Dependency Upon Machines


One concern among the impacts of medical technology upon doctors and/or the medical team is that medical technology enlarges the physician’s knowledge of disease, but it also creates a dependence upon machines and laboratory experts. This creates the risk of making medical judgments based solely on technical data without allowing for the possibility of error or considering the patient’s views. Doctors who have an overdependence on chemical laboratory tests or x-rays for diagnostic purposes without regard to their relevance may actually be putting the patient at greater risk. The emphasis on what diagnosis the technology provides rather than what the patients says or the physician’s professional judgment results in potential division between doctor and patient. The overall consequence is that the physician spends less time with patients, but requires greater amounts of data for an accurate diagnosis at higher cost. Nonetheless, concerns in the medical community regarding the risks of over-reliance on medical technology have not changed the practice of depending on it.

Precision in medical diagnosis hinges on three characteristics: the consistency or stability of the phenomena (disease or illness) being measured, the intrinsic accuracy of the measure or test used (also known as repeatability), and the ability of the observer (physician or technician) to accurately record and interpret the data (known as reproducibility). Medical technology has improved the repeatability of the measures used to diagnose and treat illness. However, new diseases and illness continue to wage war successfully against humankind (e.g., acquired immune deficiency (AIDS), amyotrophic lateral sclerosis (ALS), Parkinson’s disease, cancer, flu, and the common cold). Their persistence indicates the powerlessness of the use of medical technology to address unpredictable or unstable ailments. The use of medical technology has improved the accuracy (reproducibility) of medical diagnosis, but it has not eliminated human error as evidenced by the continuing and sometimes tragic medical mistakes. Technology will always be grounded in the people who use it and the medical systems in which it is applied.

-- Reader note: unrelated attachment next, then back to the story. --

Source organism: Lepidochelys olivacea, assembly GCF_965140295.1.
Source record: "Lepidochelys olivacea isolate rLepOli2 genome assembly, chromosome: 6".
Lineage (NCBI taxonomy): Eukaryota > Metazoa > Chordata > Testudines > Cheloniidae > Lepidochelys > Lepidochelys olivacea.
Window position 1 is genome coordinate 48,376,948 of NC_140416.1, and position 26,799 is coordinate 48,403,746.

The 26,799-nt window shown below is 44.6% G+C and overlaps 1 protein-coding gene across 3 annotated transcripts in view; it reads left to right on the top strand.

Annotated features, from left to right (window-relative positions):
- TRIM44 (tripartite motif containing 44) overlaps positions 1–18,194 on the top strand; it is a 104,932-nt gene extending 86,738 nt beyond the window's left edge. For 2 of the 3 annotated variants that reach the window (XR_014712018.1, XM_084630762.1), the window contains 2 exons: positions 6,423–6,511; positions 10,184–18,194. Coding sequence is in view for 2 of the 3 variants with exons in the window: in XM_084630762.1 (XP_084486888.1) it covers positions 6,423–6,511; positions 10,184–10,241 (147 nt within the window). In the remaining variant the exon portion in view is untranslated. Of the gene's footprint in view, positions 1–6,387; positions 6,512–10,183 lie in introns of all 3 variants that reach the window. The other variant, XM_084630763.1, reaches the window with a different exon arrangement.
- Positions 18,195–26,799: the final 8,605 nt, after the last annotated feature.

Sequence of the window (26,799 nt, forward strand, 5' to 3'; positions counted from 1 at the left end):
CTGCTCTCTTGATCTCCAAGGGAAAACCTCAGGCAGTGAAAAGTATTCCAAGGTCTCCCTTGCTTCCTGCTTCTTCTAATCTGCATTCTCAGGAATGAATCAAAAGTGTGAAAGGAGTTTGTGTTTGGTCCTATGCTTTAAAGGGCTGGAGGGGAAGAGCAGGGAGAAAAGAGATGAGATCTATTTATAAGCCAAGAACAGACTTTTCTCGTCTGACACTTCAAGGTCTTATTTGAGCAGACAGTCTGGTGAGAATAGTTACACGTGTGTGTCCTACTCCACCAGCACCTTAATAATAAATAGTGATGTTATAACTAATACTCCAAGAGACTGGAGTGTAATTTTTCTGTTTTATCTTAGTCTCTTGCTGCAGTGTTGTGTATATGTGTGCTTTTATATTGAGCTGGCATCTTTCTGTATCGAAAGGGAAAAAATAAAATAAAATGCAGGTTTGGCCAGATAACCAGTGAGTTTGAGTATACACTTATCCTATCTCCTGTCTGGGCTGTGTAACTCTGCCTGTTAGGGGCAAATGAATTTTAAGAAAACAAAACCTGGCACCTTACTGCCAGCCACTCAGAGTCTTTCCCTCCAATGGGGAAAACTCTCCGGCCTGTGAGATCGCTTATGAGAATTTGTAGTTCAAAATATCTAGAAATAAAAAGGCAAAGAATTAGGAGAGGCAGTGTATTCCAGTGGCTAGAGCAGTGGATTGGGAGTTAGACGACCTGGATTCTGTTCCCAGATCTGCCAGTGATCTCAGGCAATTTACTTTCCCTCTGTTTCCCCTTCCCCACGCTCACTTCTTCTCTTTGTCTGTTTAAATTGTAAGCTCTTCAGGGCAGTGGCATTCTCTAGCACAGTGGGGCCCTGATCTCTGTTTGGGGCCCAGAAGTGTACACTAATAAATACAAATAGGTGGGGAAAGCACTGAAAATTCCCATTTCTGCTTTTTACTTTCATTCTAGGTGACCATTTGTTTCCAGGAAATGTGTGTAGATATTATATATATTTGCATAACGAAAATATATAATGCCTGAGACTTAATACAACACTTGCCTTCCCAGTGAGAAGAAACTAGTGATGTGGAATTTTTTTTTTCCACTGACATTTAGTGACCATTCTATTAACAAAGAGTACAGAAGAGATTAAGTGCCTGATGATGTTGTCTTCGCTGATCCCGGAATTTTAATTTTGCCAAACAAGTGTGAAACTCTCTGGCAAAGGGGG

Advancements of Medical Technology in the Medical Setting


Different advancements in medical technology can be observed and used in the medical setting nowadays. One of them include advancements in Information Technology and telecommunications, such as through the use of the Internet, digital TV, Personal Digital Assistants (small portable computers), Wireless Application Protocol (WAP) phones that provide Internet access for healthcare practitioners, and telemedicine for medical consultations that can be carried out remotely through technology. In terms of molecular biology, advancements in medical technology include genetic screening, and through human embryonic stem cell applications. Another advancement in medical technology that can be used in the medical setting is tissue engineering that may involve implantation or transplantation of artificial body parts, including skin and other internal organs of the body. Advancement also includes minimal invasive surgery through radiosurgery and robotic surgery, which would involve minimal support of medical practitioners during operations, and the use of entirely robots for surgery (2005). In this regard, the advancements of medical technology that can be used in the medical field pertain to the different application of science and technology in the medical setting, such as through robotics and the use of radiation. As such, advancements in science and technology provides the medical field with new and innovative strategies that would further offer faster, effective, and efficient medical process, which would significantly contribute to the appropriate and effective treatment and deliver of patient care.